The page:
We’re just getting into this whole user-created content thing with titles like LittleBigPlanet and Spore so there’s bound to be a few surprises along the way. Blast Works: Build, Trade, Destroy — one of the first efforts and a generally overlooked release — sure surprised me with a user-created conflict of interest. While I’m all for homemade content, what am I supposed to do if I just don’t like the gameplay? Let me explain the basics first.
Like most other shooters you’re piloting a ship and forging through a deluge of enemies across an array of colorful and stylized worlds. The catch is that every enemy you shoot down can be caught and attached to your craft, giving you additional firepower and a layer of makeshift armor. It’s sorta like Katamari Damacy and R-Type mashed together. It’s funny at first and you can just start to see a strategic element building but it falls short.
As your airborne glob takes damage the junk you’ve collected starts flying off, spinning wildly and mingling on screen with identical ships that are attacking you. It becomes impossible to differentiate what you can and can’t grab hold of and when you do manage to snatch something it’s usually pointing in a useless direction, sending powerful attacks screaming right off the screen. The only other button in use allows you to suck in all the junk you’ve picked up to keep it from being blasted off, leaving you a slow-moving, underpowered target unable to pick up any more stuff. That’s as deep as the gameplay goes.
After a handful of stock Arcade stages with uninspired attack patterns and lame end bosses I thought maybe I was missing out on something. After all, the game’s tagline is “Build, Trade, Destroy” and I’d effectively jumped right to the Destroying part. It’d be like loading up LittleBigPlanet and totally ignoring the ability to create stuff. So I back tracked to the main menu and loaded up the Editor which somehow managed to be an even bigger disappointment than the game I’d already played through.
I won’t even try to explain it but I will point out how impossibly hard it is to create anything after pointing your arm at the screen for a few minutes. Fine tuning polygon placement with the Wii Remote was a tiring ordeal in MySims and it’s no easier here in Blast Works. You can use the D-pad and Nunchuk for traditional control but the interface itself turned me off all the same. Rest assured that should you decide to climb the Editor’s staggering learning curve you’ll need all the tutorial instructions you can get. These are conveniently located outside of the game, on your computer, on the internet, in PDF format.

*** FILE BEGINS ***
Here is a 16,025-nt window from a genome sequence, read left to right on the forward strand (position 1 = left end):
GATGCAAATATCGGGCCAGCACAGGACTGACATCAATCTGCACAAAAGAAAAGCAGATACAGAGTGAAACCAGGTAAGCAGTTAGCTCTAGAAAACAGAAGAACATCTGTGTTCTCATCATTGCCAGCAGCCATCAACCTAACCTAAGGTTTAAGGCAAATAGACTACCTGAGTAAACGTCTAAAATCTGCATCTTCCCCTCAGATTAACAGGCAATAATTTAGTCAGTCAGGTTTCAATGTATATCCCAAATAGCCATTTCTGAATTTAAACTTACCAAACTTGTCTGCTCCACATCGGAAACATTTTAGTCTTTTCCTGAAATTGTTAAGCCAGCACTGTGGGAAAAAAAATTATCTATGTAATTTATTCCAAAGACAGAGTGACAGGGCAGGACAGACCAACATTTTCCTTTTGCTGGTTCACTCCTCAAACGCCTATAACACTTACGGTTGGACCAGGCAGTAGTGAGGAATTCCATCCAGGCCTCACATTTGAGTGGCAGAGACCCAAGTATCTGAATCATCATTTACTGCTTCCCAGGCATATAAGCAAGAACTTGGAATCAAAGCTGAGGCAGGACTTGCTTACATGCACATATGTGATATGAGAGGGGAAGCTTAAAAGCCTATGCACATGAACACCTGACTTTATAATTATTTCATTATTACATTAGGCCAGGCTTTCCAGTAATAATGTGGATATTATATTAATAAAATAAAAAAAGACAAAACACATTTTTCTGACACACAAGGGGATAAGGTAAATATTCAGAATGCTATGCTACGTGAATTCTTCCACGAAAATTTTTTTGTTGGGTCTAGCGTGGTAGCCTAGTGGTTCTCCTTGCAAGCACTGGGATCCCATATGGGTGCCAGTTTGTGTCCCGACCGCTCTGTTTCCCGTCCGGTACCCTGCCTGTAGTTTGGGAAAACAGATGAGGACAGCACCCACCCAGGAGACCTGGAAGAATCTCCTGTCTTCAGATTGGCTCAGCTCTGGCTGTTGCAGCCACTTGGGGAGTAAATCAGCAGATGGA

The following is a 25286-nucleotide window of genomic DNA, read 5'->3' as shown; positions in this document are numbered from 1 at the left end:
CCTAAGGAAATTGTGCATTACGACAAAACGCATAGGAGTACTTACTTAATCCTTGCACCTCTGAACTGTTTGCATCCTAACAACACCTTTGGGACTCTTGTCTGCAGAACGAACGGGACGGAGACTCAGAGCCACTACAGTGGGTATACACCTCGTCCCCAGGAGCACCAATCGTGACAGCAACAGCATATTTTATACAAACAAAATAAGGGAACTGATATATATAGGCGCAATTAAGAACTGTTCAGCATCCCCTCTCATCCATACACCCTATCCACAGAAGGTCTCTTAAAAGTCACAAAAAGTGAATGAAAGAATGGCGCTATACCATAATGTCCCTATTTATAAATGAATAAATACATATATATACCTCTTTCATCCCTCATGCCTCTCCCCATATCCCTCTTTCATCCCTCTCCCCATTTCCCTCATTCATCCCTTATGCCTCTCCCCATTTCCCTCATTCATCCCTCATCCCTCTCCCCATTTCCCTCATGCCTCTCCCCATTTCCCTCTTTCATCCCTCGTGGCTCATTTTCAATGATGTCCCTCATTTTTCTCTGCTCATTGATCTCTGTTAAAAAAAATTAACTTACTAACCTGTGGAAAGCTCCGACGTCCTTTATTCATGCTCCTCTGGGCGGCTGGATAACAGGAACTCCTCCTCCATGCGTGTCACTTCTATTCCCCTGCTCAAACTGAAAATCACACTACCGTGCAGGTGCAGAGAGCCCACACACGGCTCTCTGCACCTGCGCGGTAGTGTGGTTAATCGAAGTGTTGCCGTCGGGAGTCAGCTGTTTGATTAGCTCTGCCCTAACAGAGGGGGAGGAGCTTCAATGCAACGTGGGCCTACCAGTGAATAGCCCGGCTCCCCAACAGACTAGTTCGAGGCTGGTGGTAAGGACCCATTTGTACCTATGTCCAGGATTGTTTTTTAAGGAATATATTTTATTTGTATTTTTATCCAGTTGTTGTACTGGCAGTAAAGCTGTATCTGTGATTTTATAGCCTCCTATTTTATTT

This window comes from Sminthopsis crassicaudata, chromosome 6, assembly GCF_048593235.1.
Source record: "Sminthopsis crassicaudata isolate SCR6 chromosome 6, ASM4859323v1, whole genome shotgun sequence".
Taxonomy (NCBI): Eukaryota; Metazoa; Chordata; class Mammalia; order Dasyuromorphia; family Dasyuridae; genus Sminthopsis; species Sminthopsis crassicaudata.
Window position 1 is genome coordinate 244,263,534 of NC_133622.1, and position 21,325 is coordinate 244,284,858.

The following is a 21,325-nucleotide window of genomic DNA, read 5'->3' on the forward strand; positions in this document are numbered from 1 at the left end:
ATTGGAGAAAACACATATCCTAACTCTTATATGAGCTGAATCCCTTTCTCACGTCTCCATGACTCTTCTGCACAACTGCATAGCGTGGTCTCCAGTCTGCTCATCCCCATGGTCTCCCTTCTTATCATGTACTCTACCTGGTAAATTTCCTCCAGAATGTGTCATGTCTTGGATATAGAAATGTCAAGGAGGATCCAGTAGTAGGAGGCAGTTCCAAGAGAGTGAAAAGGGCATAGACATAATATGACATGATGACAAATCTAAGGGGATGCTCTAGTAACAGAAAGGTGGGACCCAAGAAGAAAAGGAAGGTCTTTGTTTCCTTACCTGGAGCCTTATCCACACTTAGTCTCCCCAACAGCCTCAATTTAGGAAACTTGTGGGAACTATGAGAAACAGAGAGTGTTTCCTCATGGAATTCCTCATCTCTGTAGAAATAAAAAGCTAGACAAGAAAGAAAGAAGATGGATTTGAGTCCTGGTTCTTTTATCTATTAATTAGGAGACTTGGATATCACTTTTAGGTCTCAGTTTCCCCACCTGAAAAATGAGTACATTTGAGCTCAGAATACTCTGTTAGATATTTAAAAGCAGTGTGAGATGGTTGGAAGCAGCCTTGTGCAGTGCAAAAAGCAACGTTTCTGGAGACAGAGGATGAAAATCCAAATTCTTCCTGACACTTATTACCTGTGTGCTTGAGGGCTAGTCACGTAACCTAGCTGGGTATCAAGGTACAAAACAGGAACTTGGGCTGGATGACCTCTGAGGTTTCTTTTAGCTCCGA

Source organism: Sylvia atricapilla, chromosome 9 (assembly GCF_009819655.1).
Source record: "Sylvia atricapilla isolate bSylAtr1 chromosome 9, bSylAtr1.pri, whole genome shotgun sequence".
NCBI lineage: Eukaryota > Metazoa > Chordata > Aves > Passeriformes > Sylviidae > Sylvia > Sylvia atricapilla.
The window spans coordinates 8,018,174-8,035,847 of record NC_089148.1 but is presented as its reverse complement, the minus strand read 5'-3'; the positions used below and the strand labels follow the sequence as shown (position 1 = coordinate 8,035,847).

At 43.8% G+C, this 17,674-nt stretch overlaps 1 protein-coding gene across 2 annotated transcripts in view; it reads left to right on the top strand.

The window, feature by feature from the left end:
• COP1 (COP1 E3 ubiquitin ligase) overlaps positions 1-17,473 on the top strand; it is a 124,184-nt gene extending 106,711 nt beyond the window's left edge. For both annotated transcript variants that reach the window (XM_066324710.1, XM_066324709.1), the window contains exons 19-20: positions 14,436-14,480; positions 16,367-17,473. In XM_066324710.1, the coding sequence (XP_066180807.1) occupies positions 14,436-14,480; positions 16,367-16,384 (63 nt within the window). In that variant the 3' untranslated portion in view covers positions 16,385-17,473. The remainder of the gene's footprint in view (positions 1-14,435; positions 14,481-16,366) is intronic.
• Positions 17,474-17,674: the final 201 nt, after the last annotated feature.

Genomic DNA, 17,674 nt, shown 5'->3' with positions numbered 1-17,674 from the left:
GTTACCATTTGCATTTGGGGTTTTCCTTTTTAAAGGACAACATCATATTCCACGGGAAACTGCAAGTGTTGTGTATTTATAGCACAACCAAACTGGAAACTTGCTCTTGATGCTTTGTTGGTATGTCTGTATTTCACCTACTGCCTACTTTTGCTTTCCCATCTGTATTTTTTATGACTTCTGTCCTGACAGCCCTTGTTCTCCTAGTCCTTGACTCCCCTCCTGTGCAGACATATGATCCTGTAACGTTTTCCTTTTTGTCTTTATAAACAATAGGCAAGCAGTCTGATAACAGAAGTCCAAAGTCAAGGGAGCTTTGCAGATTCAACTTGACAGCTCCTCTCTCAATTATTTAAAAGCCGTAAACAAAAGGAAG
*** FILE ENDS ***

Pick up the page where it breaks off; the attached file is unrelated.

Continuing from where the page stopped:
Unable to create an online component through the Wii itself, Majesco has chosen to support the game’s community via BlastWorksDepot.com. Through an impressive Web 2.0 interface you can browse a huge library of user-created stages and ships, rate and comment on them, meet and greet other players, and queue content up for download. Then it’s back to the Wii for the actual download into the game and onto the console’s limited internal memory. It’s a disjointed process in this burgeoning age of in-game store fronts, but it works.
Seeing the latest creations come streaming in and perusing the huge catalog of content has been a revelation to me in more ways than one. First, this game that I really don’t like has a dedicated group of fans crafting content and uploading it on a daily basis months after the initial release. And second, it’s made me realize that user-created content can only go so far. The day will probably come when consumers have the tools to create an entire game of their own from scratch, but until then there has to be a defined core to build off of.
Just as there is no way to turn LittleBigPlanet into an MMORPG, there’s no way to extend Blast Works beyond its basic and gimmicky shooter gameplay. All the homemade bikini-girl ships and video game cameos can do nothing but change the look of a game that I already don’t care for. I do, however, respect Majesco’s work at building a community and those who have populated it with their own artistic creations. For this, Blast Works gets a recommendation. Everyone should at least try it, because if you do enjoy the gameplay there’s an immense community of like-minded gamers to meet and a chance to bring your own visions to life. Surely that makes Blast Works: Build, Trade, Destroy worth its rental price.